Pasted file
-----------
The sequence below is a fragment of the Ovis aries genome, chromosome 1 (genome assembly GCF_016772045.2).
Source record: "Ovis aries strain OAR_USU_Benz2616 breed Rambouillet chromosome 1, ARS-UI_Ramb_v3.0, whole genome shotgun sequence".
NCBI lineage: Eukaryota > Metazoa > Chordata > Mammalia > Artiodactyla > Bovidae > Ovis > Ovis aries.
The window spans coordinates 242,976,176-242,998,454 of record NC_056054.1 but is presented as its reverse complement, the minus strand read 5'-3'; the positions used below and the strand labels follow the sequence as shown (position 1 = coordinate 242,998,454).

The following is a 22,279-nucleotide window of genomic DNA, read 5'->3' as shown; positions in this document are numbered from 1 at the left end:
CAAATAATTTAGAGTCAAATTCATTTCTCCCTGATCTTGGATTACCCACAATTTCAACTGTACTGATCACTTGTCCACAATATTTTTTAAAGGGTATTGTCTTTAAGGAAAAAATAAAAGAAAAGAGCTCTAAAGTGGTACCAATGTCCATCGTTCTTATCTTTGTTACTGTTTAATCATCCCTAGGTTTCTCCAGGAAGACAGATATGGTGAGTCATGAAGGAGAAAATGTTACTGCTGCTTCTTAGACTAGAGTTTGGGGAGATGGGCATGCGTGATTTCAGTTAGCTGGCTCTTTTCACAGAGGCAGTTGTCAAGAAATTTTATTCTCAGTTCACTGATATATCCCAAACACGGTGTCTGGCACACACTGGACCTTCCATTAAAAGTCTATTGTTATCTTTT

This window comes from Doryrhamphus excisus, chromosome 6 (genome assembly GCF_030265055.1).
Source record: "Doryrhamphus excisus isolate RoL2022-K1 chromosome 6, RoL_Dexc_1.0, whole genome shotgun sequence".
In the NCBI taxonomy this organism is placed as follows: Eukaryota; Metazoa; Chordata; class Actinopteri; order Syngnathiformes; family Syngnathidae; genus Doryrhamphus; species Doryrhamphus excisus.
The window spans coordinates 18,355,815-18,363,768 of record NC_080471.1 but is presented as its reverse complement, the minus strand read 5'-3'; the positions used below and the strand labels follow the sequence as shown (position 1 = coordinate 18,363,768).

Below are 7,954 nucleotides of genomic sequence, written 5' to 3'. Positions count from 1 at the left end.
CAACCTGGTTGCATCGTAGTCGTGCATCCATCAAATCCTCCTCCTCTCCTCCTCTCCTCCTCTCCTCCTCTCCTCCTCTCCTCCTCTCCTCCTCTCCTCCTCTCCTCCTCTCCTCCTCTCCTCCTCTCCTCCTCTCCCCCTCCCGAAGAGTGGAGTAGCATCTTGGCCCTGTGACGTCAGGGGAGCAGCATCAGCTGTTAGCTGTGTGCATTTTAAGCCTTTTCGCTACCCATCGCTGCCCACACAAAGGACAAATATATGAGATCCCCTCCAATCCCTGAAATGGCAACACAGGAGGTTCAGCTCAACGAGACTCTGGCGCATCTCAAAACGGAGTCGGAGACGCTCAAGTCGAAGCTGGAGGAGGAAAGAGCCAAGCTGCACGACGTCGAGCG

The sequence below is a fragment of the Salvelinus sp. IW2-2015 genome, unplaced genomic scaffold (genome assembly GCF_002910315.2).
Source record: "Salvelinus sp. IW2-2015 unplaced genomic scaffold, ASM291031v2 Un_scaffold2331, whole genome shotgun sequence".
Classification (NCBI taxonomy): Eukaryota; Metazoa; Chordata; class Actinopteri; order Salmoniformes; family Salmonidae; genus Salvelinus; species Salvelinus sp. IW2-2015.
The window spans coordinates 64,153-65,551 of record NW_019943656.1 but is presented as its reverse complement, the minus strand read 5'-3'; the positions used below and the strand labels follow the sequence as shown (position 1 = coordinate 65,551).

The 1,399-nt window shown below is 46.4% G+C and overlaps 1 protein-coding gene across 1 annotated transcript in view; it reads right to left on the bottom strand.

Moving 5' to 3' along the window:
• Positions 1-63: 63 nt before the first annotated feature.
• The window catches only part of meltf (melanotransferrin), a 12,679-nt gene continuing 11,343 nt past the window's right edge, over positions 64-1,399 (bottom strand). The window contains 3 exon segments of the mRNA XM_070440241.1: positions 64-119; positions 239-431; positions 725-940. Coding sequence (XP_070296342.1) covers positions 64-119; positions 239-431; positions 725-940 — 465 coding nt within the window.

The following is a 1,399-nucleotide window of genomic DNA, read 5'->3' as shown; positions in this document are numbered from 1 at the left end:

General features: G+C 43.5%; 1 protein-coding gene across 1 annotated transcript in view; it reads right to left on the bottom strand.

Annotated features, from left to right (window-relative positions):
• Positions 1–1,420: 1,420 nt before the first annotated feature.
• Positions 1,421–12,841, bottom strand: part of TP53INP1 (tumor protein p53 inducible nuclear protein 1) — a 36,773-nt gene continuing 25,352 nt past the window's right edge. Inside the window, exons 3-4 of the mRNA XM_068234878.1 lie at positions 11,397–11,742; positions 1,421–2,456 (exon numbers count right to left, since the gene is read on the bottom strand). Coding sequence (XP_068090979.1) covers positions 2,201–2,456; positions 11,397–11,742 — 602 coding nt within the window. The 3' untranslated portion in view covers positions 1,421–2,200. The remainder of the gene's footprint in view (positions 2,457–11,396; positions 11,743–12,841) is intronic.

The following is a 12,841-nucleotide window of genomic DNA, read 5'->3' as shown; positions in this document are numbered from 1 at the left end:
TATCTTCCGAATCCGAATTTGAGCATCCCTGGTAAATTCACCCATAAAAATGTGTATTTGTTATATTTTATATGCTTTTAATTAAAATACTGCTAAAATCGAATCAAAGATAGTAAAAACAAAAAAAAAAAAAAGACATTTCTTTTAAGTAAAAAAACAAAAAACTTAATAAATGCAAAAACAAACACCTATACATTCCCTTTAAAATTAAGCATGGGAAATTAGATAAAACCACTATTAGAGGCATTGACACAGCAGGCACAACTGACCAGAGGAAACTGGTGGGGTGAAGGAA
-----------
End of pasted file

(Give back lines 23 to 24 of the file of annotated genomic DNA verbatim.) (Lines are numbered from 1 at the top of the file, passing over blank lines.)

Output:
Annotated features, from left to right (window-relative positions):
• Positions 1–1,420: 1,420 nt before the first annotated feature.